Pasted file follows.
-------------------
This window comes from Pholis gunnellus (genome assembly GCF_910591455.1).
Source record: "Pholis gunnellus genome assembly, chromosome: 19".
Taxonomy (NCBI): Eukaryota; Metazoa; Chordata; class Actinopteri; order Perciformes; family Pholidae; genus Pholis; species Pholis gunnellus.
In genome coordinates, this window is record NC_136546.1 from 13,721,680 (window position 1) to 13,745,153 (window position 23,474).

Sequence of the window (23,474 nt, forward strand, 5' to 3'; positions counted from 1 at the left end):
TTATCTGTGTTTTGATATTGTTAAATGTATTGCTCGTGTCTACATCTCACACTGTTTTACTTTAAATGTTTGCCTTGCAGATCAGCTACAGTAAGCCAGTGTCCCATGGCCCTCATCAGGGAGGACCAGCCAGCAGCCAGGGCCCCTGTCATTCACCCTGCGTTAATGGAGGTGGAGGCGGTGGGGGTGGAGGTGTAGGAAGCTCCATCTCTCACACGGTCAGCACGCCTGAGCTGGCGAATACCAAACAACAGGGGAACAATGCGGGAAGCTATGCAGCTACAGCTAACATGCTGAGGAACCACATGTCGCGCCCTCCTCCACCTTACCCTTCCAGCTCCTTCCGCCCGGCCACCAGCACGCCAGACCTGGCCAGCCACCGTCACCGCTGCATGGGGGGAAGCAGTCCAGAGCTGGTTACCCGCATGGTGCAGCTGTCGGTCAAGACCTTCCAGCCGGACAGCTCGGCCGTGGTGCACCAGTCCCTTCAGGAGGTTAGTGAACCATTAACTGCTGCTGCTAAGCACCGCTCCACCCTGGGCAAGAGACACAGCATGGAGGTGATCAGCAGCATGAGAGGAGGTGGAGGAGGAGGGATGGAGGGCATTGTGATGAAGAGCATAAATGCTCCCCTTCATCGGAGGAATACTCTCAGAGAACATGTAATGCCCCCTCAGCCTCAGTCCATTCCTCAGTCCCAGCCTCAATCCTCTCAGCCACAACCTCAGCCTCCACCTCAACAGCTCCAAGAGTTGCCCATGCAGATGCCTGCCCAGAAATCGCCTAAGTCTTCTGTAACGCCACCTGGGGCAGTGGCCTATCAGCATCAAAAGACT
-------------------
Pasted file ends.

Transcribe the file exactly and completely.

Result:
This window comes from Pholis gunnellus (genome assembly GCF_910591455.1).
Source record: "Pholis gunnellus genome assembly, chromosome: 19".
Taxonomy (NCBI): Eukaryota; Metazoa; Chordata; class Actinopteri; order Perciformes; family Pholidae; genus Pholis; species Pholis gunnellus.
In genome coordinates, this window is record NC_136546.1 from 13,721,680 (window position 1) to 13,745,153 (window position 23,474).

Sequence of the window (23,474 nt, forward strand, 5' to 3'; positions counted from 1 at the left end):
TTATCTGTGTTTTGATATTGTTAAATGTATTGCTCGTGTCTACATCTCACACTGTTTTACTTTAAATGTTTGCCTTGCAGATCAGCTACAGTAAGCCAGTGTCCCATGGCCCTCATCAGGGAGGACCAGCCAGCAGCCAGGGCCCCTGTCATTCACCCTGCGTTAATGGAGGTGGAGGCGGTGGGGGTGGAGGTGTAGGAAGCTCCATCTCTCACACGGTCAGCACGCCTGAGCTGGCGAATACCAAACAACAGGGGAACAATGCGGGAAGCTATGCAGCTACAGCTAACATGCTGAGGAACCACATGTCGCGCCCTCCTCCACCTTACCCTTCCAGCTCCTTCCGCCCGGCCACCAGCACGCCAGACCTGGCCAGCCACCGTCACCGCTGCATGGGGGGAAGCAGTCCAGAGCTGGTTACCCGCATGGTGCAGCTGTCGGTCAAGACCTTCCAGCCGGACAGCTCGGCCGTGGTGCACCAGTCCCTTCAGGAGGTTAGTGAACCATTAACTGCTGCTGCTAAGCACCGCTCCACCCTGGGCAAGAGACACAGCATGGAGGTGATCAGCAGCATGAGAGGAGGTGGAGGAGGAGGGATGGAGGGCATTGTGATGAAGAGCATAAATGCTCCCCTTCATCGGAGGAATACTCTCAGAGAACATGTAATGCCCCCTCAGCCTCAGTCCATTCCTCAGTCCCAGCCTCAATCCTCTCAGCCACAACCTCAGCCTCCACCTCAACAGCTCCAAGAGTTGCCCATGCAGATGCCTGCCCAGAAATCGCCTAAGTCTTCTGTAACGCCACCTGGGGCAGTGGCCTATCAGCATCAAAAGACT